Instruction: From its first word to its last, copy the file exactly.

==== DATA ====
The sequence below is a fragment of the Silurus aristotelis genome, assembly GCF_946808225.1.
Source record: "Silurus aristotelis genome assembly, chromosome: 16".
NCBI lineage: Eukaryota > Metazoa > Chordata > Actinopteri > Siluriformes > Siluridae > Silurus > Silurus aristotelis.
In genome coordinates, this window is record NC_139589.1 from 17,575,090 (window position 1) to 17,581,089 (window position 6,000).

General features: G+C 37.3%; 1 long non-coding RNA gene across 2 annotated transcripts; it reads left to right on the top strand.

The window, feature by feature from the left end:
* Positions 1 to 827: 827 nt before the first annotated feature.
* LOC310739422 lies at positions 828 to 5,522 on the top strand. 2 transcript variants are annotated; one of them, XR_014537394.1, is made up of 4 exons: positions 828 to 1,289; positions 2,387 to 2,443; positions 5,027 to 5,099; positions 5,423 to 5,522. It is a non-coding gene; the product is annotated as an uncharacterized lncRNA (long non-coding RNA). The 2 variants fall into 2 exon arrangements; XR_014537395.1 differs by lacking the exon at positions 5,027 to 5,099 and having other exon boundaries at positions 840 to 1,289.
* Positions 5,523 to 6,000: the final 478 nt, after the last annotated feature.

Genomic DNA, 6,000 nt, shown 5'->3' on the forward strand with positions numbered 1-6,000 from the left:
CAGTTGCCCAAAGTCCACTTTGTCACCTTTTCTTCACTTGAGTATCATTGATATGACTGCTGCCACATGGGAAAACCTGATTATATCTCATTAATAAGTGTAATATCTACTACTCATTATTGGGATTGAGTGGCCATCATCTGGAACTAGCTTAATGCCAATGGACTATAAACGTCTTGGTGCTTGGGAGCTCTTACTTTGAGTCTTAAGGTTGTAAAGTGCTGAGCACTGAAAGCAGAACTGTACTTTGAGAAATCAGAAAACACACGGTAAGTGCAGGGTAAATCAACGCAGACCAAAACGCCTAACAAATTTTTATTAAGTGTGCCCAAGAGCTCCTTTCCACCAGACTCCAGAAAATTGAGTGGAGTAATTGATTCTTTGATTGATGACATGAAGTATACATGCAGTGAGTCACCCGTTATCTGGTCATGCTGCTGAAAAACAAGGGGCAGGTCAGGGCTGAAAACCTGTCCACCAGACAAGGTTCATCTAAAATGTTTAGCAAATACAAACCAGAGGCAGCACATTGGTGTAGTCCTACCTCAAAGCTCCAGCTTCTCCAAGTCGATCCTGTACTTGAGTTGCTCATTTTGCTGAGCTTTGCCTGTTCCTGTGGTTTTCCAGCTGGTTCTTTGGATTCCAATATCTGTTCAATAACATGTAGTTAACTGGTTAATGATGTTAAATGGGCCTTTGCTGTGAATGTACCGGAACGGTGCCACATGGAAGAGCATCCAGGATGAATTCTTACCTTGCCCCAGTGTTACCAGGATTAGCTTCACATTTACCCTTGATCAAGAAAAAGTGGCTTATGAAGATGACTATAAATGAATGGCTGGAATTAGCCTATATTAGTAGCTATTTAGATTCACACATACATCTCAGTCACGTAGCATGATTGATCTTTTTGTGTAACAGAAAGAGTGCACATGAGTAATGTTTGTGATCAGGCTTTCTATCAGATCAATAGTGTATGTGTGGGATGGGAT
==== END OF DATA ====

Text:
The sequence below is a fragment of the Silurus aristotelis genome, assembly GCF_946808225.1.
Source record: "Silurus aristotelis genome assembly, chromosome: 16".
NCBI lineage: Eukaryota > Metazoa > Chordata > Actinopteri > Siluriformes > Siluridae > Silurus > Silurus aristotelis.
In genome coordinates, this window is record NC_139589.1 from 17,575,090 (window position 1) to 17,581,089 (window position 6,000).

General features: G+C 37.3%; 1 long non-coding RNA gene across 2 annotated transcripts; it reads left to right on the top strand.

The window, feature by feature from the left end:
* Positions 1 to 827: 827 nt before the first annotated feature.
* LOC310739422 lies at positions 828 to 5,522 on the top strand. 2 transcript variants are annotated; one of them, XR_014537394.1, is made up of 4 exons: positions 828 to 1,289; positions 2,387 to 2,443; positions 5,027 to 5,099; positions 5,423 to 5,522. It is a non-coding gene; the product is annotated as an uncharacterized lncRNA (long non-coding RNA). The 2 variants fall into 2 exon arrangements; XR_014537395.1 differs by lacking the exon at positions 5,027 to 5,099 and having other exon boundaries at positions 840 to 1,289.
* Positions 5,523 to 6,000: the final 478 nt, after the last annotated feature.

Genomic DNA, 6,000 nt, shown 5'->3' on the forward strand with positions numbered 1-6,000 from the left:
CAGTTGCCCAAAGTCCACTTTGTCACCTTTTCTTCACTTGAGTATCATTGATATGACTGCTGCCACATGGGAAAACCTGATTATATCTCATTAATAAGTGTAATATCTACTACTCATTATTGGGATTGAGTGGCCATCATCTGGAACTAGCTTAATGCCAATGGACTATAAACGTCTTGGTGCTTGGGAGCTCTTACTTTGAGTCTTAAGGTTGTAAAGTGCTGAGCACTGAAAGCAGAACTGTACTTTGAGAAATCAGAAAACACACGGTAAGTGCAGGGTAAATCAACGCAGACCAAAACGCCTAACAAATTTTTATTAAGTGTGCCCAAGAGCTCCTTTCCACCAGACTCCAGAAAATTGAGTGGAGTAATTGATTCTTTGATTGATGACATGAAGTATACATGCAGTGAGTCACCCGTTATCTGGTCATGCTGCTGAAAAACAAGGGGCAGGTCAGGGCTGAAAACCTGTCCACCAGACAAGGTTCATCTAAAATGTTTAGCAAATACAAACCAGAGGCAGCACATTGGTGTAGTCCTACCTCAAAGCTCCAGCTTCTCCAAGTCGATCCTGTACTTGAGTTGCTCATTTTGCTGAGCTTTGCCTGTTCCTGTGGTTTTCCAGCTGGTTCTTTGGATTCCAATATCTGTTCAATAACATGTAGTTAACTGGTTAATGATGTTAAATGGGCCTTTGCTGTGAATGTACCGGAACGGTGCCACATGGAAGAGCATCCAGGATGAATTCTTACCTTGCCCCAGTGTTACCAGGATTAGCTTCACATTTACCCTTGATCAAGAAAAAGTGGCTTATGAAGATGACTATAAATGAATGGCTGGAATTAGCCTATATTAGTAGCTATTTAGATTCACACATACATCTCAGTCACGTAGCATGATTGATCTTTTTGTGTAACAGAAAGAGTGCACATGAGTAATGTTTGTGATCAGGCTTTCTATCAGATCAATAGTGTATGTGTGGGATGGGAT